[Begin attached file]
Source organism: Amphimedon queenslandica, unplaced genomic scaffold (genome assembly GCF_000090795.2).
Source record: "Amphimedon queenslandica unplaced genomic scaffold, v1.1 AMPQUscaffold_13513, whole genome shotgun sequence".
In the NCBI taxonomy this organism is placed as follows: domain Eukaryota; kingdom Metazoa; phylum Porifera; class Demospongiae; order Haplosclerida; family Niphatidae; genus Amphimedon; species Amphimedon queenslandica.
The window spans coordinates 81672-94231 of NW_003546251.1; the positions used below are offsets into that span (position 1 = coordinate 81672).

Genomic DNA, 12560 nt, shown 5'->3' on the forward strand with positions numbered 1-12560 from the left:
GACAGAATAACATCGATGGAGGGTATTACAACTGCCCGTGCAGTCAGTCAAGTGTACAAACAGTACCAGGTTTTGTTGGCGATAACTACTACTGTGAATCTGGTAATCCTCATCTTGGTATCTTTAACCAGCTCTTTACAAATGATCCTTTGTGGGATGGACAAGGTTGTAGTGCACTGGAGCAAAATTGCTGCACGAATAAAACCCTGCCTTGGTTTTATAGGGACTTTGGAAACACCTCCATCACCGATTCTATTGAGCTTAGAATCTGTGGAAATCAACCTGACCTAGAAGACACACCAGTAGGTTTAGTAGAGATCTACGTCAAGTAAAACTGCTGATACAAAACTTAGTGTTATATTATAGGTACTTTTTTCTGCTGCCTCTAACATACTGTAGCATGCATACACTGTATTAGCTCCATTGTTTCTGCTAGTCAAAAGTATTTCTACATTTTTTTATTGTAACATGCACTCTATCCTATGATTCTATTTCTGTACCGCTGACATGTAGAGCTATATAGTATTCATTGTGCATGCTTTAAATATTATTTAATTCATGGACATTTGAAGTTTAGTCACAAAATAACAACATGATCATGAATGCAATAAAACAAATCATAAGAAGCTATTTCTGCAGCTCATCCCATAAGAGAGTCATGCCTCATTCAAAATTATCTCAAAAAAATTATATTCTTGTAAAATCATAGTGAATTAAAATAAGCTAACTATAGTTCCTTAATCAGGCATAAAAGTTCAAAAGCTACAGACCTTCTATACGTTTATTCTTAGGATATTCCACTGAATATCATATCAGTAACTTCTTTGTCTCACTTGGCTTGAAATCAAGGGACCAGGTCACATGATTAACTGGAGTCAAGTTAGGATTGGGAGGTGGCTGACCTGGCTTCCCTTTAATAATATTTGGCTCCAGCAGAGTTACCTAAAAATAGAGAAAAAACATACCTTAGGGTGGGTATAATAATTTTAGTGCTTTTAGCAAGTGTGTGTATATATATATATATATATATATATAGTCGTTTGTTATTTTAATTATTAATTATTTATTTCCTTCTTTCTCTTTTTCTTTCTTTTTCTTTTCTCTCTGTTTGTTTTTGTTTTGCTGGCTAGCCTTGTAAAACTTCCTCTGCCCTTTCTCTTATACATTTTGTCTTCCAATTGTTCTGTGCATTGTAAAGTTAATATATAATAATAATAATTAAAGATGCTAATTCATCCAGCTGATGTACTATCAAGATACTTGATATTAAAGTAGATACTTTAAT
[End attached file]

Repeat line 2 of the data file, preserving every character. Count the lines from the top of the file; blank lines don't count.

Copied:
Source record: "Amphimedon queenslandica unplaced genomic scaffold, v1.1 AMPQUscaffold_13513, whole genome shotgun sequence".